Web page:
The three members of London’s We Have Band are sitting on the floor of the BBC’s recording studios, all talking into the speaker of a cell phone. They have just recorded a live session, the band’s first, for Radio1 and everyone’s simultaneously giving their impression of the experience. Even though I am on the other side of the Atlantic Ocean and the connection leaves much to be desired, one thing is clear from the chatter of members Darren Bancroft, Thomas WP and Dede WP: these guys are fucking stoked.
Since playing their very first show in May of 2008, things have moved amazingly fast for this percussive art pop trio, especially considering that they originally never intended to perform live. Home recordings led to a MySpace page, that quickly begat singles, their “Hear it in the Cans” popped up on the sixth Maison Compilation from chic Parisian label Kitsuné, extensive European touring and party-mongering followed, then the labels and high-powered managers came calling. “We’re not sure how things can get more exciting,” says Thomas. “To be honest, if anything else happens, we all might explode.” Before the goldrush, We Have Band began as the product of an “office romance of sorts” when the three members were working as temps at the same London company. Thomas and Dede liked each other so much that they fell in love and got married, and the two were such good friends with Bancroft that they all decided to make music together (“They keep me around to settle their marital disputes,” he jokes).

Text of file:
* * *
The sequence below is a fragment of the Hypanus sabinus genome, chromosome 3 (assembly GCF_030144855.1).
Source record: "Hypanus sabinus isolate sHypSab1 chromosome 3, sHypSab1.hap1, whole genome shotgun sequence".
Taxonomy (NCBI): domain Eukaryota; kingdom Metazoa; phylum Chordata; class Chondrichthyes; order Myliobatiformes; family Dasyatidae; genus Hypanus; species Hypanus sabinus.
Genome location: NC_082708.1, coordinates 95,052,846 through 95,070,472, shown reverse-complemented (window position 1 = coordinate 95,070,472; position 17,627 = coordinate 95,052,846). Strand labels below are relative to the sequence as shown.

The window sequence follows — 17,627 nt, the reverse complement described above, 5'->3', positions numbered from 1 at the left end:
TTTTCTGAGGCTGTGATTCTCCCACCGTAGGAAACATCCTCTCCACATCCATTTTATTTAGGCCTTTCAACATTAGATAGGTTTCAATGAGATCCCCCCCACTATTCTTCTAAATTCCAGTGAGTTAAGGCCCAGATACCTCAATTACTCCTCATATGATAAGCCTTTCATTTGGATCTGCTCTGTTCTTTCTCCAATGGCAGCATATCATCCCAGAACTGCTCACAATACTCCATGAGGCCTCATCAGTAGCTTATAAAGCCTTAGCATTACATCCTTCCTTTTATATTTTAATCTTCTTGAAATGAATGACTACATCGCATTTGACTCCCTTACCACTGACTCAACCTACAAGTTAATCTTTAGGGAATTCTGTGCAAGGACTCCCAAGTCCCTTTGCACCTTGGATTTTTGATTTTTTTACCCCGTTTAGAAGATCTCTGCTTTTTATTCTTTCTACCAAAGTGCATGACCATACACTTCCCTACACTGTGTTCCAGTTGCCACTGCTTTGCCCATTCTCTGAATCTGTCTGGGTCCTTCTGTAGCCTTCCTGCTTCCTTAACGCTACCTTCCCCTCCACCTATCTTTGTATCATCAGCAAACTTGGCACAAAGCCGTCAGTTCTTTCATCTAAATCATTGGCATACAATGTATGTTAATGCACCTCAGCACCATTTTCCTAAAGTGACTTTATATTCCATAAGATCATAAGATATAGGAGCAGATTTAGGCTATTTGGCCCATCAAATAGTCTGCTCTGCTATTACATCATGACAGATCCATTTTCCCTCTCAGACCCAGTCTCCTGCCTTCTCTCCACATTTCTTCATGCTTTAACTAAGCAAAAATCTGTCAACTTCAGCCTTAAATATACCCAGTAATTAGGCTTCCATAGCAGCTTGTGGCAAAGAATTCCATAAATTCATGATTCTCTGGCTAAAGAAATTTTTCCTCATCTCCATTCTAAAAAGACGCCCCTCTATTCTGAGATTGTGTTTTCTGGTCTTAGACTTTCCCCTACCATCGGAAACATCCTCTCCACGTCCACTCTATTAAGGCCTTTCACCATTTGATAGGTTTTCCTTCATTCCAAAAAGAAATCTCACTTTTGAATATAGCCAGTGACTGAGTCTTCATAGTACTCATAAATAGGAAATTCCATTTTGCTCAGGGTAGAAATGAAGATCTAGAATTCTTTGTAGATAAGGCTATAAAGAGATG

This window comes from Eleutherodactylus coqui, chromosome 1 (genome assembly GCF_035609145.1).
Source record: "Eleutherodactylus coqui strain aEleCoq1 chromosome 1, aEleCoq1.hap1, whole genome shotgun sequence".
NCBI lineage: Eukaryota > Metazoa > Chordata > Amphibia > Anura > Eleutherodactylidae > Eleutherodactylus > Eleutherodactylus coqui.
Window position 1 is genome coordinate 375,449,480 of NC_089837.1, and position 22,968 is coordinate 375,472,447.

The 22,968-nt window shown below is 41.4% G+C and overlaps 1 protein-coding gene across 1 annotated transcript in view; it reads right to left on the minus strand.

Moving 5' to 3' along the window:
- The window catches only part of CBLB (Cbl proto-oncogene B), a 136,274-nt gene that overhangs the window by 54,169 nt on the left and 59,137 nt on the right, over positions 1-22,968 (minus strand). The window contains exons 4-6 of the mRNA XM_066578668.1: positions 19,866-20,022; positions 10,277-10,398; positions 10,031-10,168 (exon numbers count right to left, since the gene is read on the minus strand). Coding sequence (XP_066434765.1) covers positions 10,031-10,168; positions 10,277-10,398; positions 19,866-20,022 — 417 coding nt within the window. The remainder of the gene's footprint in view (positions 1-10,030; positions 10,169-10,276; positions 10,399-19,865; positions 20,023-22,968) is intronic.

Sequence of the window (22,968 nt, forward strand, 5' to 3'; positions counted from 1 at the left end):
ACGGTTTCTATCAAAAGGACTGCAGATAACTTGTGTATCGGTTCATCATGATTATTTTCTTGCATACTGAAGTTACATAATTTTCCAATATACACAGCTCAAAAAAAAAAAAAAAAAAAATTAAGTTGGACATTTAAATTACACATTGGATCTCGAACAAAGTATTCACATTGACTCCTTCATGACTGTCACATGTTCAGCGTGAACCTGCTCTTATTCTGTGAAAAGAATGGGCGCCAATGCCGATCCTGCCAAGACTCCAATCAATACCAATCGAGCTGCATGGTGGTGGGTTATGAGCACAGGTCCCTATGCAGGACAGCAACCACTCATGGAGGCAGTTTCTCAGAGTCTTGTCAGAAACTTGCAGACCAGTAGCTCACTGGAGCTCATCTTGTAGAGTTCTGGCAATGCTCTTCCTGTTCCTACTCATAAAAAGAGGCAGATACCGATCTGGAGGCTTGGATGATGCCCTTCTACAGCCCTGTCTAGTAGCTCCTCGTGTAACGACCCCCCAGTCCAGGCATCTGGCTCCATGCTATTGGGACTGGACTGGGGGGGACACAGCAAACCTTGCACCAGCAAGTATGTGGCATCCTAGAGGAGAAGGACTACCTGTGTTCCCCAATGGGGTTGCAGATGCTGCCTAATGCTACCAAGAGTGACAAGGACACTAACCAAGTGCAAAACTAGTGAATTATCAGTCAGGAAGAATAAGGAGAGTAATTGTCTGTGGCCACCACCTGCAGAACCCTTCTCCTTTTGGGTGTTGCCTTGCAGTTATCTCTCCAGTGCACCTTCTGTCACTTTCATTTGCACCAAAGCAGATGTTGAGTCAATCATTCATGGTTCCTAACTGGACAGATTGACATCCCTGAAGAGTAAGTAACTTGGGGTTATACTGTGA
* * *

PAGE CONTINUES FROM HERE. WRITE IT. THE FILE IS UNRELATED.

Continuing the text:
In their songs, We Have Band find the balance between propulsive post-punk and goofy electropop. “We’re lucky that we sit nicely in the middle,” says Thomas. “We can play dance clubs or play rock clubs.” Evidence of the band’s elastic style is all over tracks like lo-fi ESG-style jammer “You Came Out” and the polished, incantatory debut single, “Oh!” All three members of We Have Band shuffle singing duties, and while Dede’s vocals can recall Le Tigre at their cheerleadingest, Bancroft’s adds a solemn gravity to new song “How To Make Friends” as he repeats Cavalry falls/ And artillery fall/ And then infantry fall. “Our music is proof that something that can be smart and still kind of dumb at the same time,” says Bancroft. “Whatever that means.”